There are nearly 4,000 colleges in North America. Comparing them and discovering the interesting opportunities that exist on each campus can be fun. It’s helpful to have some criteria in mind to evaluate whether you would be happy at a particular school, but don’t limit yourself. Lots of students enroll at “dream schools” that they didn’t expect or didn’t meet all of their criteria. Think broadly! What do you want to achieve during your time in college? In what ways do you want to grow and be challenged? What kind of people do you want to live with and learn from? Remember, you don’t have to figure out the rest of your life—just where you want to spend the first few years of it!
Colleges that Change Lives: https://ctcl.org/
Liberal Arts: http://www.liberalartspower.org/Pages/default.aspx
For specific program details, always consult the school’s website and admission office directly.
Everyone should fill out a FAFSA (Free Application for Federal Student Aid), regardless of income. Some colleges require it for merit scholarship consideration, but even if those colleges aren’t on your list, it’s good practice. If you experience a loss or financial catastrophe, it’s much easier to approach the financial aid office when all of your paperwork is already complete than to try to tackle it in the middle of a crisis. Many families feel intimidated by the prospect of completing financial aid forms, but they’re actually fairly straightforward. My advice is to break the process into steps. First, create your accounts; second, gather all the documents you need; and then sit down to complete the forms. Remember to utilize the available resources.
CSS Profile: https://cssprofile.collegeboard.org/
General Financial Aid Information: http://www.finaid.org/
For school specific policies and deadlines, always consult the school’s website and financial aid office directly.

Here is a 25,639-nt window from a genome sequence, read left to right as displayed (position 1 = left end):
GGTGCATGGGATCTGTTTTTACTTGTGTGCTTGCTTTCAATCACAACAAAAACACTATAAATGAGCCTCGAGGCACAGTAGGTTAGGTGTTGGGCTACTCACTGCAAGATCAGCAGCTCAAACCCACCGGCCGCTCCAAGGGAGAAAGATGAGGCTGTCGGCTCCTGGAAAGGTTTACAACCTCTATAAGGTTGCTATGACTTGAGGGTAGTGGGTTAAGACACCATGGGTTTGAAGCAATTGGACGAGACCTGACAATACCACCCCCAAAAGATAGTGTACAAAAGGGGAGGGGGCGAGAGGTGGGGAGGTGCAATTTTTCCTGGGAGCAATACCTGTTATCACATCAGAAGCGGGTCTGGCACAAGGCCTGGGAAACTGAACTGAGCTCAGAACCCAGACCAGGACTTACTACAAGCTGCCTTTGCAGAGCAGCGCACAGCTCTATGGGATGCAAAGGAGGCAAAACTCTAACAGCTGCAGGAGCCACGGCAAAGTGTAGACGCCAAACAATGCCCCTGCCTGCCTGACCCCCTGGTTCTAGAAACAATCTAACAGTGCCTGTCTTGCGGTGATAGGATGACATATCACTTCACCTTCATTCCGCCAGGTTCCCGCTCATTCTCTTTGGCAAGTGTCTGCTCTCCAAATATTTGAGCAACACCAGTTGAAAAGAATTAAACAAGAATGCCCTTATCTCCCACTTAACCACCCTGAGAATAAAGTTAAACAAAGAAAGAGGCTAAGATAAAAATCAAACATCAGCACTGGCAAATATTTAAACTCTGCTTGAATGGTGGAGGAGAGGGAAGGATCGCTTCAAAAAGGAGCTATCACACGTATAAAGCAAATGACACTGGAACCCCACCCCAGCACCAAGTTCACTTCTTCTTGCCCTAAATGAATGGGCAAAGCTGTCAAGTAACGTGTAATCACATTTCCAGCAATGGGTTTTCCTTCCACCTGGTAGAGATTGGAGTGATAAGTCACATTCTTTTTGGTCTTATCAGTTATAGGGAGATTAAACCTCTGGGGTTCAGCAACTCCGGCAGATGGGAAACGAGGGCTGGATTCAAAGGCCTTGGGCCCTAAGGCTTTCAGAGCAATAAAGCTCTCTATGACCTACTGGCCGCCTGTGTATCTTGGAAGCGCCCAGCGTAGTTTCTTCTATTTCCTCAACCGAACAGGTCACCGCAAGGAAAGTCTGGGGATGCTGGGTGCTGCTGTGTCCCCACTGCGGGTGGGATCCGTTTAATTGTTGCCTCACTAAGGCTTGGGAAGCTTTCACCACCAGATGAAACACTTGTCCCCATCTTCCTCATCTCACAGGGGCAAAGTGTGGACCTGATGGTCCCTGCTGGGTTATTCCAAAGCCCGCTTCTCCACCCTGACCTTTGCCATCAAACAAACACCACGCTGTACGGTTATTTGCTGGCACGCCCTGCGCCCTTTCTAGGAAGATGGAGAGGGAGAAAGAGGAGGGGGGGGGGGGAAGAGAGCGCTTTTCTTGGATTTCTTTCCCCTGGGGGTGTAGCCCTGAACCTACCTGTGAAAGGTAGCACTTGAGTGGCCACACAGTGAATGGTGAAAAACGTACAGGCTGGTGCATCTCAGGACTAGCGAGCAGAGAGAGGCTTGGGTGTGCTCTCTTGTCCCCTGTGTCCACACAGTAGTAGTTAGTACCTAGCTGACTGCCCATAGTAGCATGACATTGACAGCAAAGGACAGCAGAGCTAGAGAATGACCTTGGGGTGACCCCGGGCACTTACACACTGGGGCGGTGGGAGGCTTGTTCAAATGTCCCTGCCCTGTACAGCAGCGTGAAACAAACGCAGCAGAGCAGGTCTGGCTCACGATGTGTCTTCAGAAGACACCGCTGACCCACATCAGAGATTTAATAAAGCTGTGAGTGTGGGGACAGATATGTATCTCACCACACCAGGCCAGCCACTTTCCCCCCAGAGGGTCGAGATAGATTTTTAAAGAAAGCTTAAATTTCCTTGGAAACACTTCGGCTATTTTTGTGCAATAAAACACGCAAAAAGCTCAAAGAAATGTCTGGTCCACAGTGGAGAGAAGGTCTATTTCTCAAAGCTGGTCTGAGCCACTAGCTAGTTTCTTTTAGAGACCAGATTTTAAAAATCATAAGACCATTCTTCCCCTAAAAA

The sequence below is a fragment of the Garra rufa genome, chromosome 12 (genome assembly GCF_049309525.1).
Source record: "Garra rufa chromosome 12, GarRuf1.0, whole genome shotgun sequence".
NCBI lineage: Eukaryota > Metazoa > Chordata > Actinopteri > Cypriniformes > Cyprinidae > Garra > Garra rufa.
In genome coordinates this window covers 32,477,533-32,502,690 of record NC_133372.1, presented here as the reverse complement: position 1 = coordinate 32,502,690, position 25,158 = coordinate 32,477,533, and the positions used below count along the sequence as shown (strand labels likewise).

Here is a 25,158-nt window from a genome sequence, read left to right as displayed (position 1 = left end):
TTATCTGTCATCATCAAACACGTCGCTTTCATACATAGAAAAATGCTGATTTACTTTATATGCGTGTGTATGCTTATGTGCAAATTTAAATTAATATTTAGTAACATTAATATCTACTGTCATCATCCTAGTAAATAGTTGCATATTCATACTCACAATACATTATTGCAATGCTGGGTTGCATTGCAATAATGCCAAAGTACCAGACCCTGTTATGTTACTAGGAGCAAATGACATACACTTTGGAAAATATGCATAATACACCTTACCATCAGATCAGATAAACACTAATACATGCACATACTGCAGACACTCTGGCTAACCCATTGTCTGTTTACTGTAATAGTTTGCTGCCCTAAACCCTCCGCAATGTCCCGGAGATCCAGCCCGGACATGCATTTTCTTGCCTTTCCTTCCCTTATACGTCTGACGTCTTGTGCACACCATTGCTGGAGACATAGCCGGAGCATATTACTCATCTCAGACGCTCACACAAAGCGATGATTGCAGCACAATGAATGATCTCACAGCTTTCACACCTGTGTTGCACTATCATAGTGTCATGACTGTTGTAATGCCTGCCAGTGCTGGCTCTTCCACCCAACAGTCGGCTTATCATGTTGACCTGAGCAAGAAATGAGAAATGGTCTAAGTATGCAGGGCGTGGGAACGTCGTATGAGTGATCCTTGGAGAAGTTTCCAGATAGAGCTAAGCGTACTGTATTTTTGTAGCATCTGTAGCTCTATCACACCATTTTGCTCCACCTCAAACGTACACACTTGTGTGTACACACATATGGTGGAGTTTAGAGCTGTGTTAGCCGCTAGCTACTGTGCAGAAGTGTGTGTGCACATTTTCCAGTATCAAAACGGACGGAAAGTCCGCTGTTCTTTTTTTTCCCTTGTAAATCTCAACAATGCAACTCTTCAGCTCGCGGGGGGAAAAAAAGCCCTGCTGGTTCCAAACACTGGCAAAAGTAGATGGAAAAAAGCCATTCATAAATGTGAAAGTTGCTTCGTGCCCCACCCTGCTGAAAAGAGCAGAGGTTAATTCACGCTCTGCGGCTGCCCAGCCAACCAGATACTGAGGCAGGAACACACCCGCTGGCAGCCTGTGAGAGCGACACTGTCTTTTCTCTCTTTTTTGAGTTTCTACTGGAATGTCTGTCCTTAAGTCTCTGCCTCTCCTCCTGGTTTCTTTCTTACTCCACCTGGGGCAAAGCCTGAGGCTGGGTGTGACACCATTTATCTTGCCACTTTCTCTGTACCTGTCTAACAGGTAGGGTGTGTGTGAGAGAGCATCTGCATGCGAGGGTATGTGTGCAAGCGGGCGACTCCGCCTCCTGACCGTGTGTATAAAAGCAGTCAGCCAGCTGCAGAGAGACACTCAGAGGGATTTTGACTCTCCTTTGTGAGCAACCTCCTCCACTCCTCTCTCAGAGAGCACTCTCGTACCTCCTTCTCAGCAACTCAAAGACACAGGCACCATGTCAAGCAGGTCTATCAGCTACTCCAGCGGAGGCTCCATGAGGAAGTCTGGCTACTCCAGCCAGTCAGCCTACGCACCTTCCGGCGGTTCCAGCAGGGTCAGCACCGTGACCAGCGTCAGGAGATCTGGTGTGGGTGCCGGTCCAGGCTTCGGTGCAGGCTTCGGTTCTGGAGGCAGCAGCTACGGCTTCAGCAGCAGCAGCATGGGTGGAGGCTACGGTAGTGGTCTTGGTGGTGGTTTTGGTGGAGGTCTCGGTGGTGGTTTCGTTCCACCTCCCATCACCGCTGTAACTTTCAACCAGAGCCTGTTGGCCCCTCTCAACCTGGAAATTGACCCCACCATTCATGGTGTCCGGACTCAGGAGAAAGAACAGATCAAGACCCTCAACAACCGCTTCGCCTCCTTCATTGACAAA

The format of the SAT has changed 3 times in the last two decades. In that time, the ACT has become increasingly popular and widely accepted. So has the “test-optional” movement. In 1998, there were 281 schools with test-optional policies, now there are more than 1000. The landscape has changed! So has the test-prep industry. We administer practice tests at College, Career & Life because too many test prep companies still prey on students’ fears, convincing them that they must invest a great deal to have more college options. While higher test scores can increase some opportunities or scholarship potential, admissions committees always use the transcript as an indicator of college readiness. Therefore, there are a range of options, at a variety of price points (or free!) that work well for students. Some students see great improvement with self-study, some love virtual tutorials, some prefer group sessions, but most, in our experience, have the greatest success with one-on-one tutoring. Remember to chose the format that works for your learning style and schedule.
Test Prep: https://www.applerouth.com/ and https://www.compassprep.com/ We have heard the folks at both of these companies speak often and believe in their philosophy and how they support students. Both of these sites provide useful resources and details about the tests and how they compare.
Test Optional: http://fairtest.org/
For school specific policies and deadlines, always consult the school’s website and admission office directly.